Scottish Battery ‘Breakthrough’ Could Charge Electric Cars In Seconds

Scottish researches claim breakthrough in flow battery technology that could see electric vehicles being charged in a fraction of the time of current standards and powered by either electricity or hydrogen. Using this technology, which is still in prototype stage, EV drivers would be able to refuel cars in much the same way as is done at the petrol station today. If this is real then this will be game changing.

https://reneweconomy.com.au/scottish-battery-breakthrough-could-charge-electric-cars-in-seconds-75196/

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Breakthroughs don't turn into anything salable for 10-20 years.
 

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Heard it before. Takes a long time for “breakthroughs” to make it to real production. A long time. Decades. It’s great because we need these this, but don’t expect something next year or in five years.

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If someone can make it workable in a consumer application, it has some nice revolutionary potential. A lot of people have been trying to get flow batteries to work for a long time, though. This seems like good research but that may or may not translate into real world success.

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There are working flow batteries already, but they're all 20Wh/kg or lower, so they're only suitable for stationary applications. They're a good technology because they keep electrons in a liquid, and to get electric energy out you pass the liquid through a collector. So they're infinitely expandable as long as you have storage for the electrolytes.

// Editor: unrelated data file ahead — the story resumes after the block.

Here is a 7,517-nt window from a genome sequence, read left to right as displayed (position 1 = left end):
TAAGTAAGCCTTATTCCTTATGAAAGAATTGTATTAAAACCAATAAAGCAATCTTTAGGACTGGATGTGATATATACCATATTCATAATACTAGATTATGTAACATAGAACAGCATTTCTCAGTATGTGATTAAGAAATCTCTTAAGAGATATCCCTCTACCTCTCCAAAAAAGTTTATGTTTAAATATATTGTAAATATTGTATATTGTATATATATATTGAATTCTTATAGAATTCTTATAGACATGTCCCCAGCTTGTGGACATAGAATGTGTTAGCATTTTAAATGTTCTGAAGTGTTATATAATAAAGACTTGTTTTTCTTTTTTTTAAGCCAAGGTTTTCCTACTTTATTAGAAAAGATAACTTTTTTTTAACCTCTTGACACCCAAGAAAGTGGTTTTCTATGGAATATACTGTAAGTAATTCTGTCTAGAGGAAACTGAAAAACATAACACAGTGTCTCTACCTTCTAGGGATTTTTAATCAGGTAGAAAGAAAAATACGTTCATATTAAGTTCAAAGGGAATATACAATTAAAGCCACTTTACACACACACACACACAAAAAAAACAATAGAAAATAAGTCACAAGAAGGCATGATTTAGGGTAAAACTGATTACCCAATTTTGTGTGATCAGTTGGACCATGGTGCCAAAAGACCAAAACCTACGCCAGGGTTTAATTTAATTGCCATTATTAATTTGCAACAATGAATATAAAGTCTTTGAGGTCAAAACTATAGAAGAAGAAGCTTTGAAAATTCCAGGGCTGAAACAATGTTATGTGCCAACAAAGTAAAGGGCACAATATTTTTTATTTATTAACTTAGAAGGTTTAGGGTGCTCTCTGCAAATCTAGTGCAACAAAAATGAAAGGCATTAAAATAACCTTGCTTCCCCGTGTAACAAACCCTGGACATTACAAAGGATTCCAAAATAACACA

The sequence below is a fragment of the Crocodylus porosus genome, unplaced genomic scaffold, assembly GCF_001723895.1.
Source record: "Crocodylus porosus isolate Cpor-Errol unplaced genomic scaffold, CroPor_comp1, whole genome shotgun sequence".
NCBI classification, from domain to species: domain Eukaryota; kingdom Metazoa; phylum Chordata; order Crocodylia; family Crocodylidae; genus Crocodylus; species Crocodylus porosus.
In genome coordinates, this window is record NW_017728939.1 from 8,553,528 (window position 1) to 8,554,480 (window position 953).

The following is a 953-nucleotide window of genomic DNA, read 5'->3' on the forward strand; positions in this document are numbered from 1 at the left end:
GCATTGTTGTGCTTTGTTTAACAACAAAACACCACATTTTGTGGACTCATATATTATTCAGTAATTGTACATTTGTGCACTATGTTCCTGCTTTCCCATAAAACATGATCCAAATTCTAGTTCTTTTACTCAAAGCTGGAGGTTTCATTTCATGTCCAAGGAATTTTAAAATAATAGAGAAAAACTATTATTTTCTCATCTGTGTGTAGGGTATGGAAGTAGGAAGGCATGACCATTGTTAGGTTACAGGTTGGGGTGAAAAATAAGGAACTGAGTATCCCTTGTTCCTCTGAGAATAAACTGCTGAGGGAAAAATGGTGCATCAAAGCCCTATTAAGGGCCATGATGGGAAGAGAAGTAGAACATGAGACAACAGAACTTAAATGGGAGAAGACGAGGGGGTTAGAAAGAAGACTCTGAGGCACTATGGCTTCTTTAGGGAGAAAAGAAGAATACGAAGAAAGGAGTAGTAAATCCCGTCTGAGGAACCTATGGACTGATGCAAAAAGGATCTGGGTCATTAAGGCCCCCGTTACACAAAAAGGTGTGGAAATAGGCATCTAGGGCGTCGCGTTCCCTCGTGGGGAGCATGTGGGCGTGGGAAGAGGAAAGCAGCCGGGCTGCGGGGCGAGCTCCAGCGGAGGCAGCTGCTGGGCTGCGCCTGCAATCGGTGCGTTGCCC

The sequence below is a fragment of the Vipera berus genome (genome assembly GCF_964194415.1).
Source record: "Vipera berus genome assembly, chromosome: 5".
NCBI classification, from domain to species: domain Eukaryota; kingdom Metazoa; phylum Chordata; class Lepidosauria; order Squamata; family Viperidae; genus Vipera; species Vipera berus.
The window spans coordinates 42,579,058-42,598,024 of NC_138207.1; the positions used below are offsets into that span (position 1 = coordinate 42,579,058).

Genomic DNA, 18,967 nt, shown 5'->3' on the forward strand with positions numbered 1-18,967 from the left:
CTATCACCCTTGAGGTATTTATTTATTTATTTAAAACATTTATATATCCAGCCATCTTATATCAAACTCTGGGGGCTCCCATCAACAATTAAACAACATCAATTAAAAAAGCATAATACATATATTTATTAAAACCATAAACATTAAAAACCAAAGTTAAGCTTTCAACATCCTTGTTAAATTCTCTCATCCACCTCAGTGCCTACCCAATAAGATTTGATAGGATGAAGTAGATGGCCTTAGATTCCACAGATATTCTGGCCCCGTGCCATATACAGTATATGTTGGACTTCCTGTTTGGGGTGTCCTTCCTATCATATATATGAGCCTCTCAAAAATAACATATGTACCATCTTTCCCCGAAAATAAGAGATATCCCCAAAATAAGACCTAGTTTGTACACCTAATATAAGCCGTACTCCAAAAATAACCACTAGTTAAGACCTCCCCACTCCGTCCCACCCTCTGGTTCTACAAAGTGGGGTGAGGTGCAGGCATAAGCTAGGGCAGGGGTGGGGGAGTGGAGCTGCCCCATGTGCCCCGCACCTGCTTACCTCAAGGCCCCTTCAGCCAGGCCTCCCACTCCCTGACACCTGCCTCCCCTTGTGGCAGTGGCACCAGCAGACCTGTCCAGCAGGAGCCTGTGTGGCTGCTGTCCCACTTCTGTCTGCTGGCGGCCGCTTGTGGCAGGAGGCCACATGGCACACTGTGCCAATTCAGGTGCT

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On 8/16/2018 at 10:39 AM, Sofia said:

Breakthroughs don't turn into anything salable for 10-20 years.
 

Blanket rules are nonsense.  It truly depends on the technology and the manufacturing techniques.

Traditional LiIon battery plants cost nearly $1 billion to build for output the scale of Tesla's plant.  A different startup from MIT took a different approach, attacking the manufacturing aspect of batteries, and spun off 24M (whose first plants are being built in Australia last I heard).  That took about 5 years from the lab, and those plants can be built to similar capacity for around $10-20 million vs $1 billion.

The beauty of flow batteries is that the "battery" part is really small, and therefore production can scale rapidly unless it requires some exotic materials or crafting.  Can't tell about that from this article, but if they can keep it simple then the biggest part of such a "battery" is simple storage tanks.  Shouldn't take more than a few years to scale up with that model.

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